William Waldo (California politician)

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For other people of the same name, see William Waldo (disambiguation).

William Waldo (1812–1881) was a candidate for Governor of California in 1853. He was born in Virginia, but spent most of his life in Missouri, where he was a merchant and steamboat captain. In 1849 he joined the gold rush to California at the head of a wagon train. In California the next year, reports arrived of impending starvation among numerous immigrants on the Nevada side of the Sierra Nevada mountains. Waldo put great effort into recruiting and delivering supplies for them, and became well known for his relief attempts. In 1853 the Whig party nominated Waldo as their candidate for Governor, but he narrowly lost to the incumbent John Bigler. Following his defeat, he returned east, first to Minnesota and then back to Missouri where his wife and children had remained. In his later years he moved to Texas, where he died. William Waldo is said to be the namesake of Waldo, Oregon and of Waldo Point near Sausalito, California[citation needed]. He was a brother of Oregon pioneer Daniel Waldo.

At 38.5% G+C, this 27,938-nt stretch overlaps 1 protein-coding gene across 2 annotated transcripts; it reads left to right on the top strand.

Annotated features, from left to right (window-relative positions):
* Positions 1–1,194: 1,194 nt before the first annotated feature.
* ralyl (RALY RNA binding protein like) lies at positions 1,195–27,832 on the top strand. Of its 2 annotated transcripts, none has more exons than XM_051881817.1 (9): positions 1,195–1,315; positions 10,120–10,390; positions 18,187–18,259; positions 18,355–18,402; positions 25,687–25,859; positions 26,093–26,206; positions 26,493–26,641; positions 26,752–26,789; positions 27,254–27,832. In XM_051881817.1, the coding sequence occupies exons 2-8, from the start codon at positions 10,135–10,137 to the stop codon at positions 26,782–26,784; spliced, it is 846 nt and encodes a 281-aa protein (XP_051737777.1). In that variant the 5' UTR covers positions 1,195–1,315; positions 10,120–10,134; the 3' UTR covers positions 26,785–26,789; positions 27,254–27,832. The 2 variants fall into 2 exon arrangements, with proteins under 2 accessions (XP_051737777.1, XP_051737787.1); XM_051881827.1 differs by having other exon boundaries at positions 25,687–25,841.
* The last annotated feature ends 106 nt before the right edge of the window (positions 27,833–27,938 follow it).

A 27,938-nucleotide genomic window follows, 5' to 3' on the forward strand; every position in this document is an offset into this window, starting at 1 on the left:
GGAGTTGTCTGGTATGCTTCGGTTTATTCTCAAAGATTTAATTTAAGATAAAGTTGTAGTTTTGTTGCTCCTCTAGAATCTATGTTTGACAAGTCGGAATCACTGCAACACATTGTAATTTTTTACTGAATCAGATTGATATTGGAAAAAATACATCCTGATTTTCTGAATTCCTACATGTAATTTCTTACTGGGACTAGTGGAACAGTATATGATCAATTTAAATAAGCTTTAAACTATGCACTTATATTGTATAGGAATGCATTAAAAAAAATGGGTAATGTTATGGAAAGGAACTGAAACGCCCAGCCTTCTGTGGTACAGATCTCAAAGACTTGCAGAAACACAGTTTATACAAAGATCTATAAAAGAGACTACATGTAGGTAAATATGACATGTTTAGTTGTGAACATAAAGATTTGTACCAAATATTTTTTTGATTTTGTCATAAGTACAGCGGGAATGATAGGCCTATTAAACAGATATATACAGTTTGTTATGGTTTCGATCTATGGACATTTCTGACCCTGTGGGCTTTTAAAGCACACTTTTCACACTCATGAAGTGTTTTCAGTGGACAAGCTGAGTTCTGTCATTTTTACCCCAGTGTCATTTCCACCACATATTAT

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References[edit]

  • Goodrich, James W. "Profit, Philanthropy and Politics: William Waldo's California Years, 1850-1853." Southern California Quarterly 58(Fall 1976): 359-379.
  • Biography of William Waldo, St. Clair County (Missouri) Democrat, June 27, 1940, quoted in [1].
  • Eldredge, Zoeth Skinner, The Beginnings of San Francisco (1912: San Francisco) quoted in [2].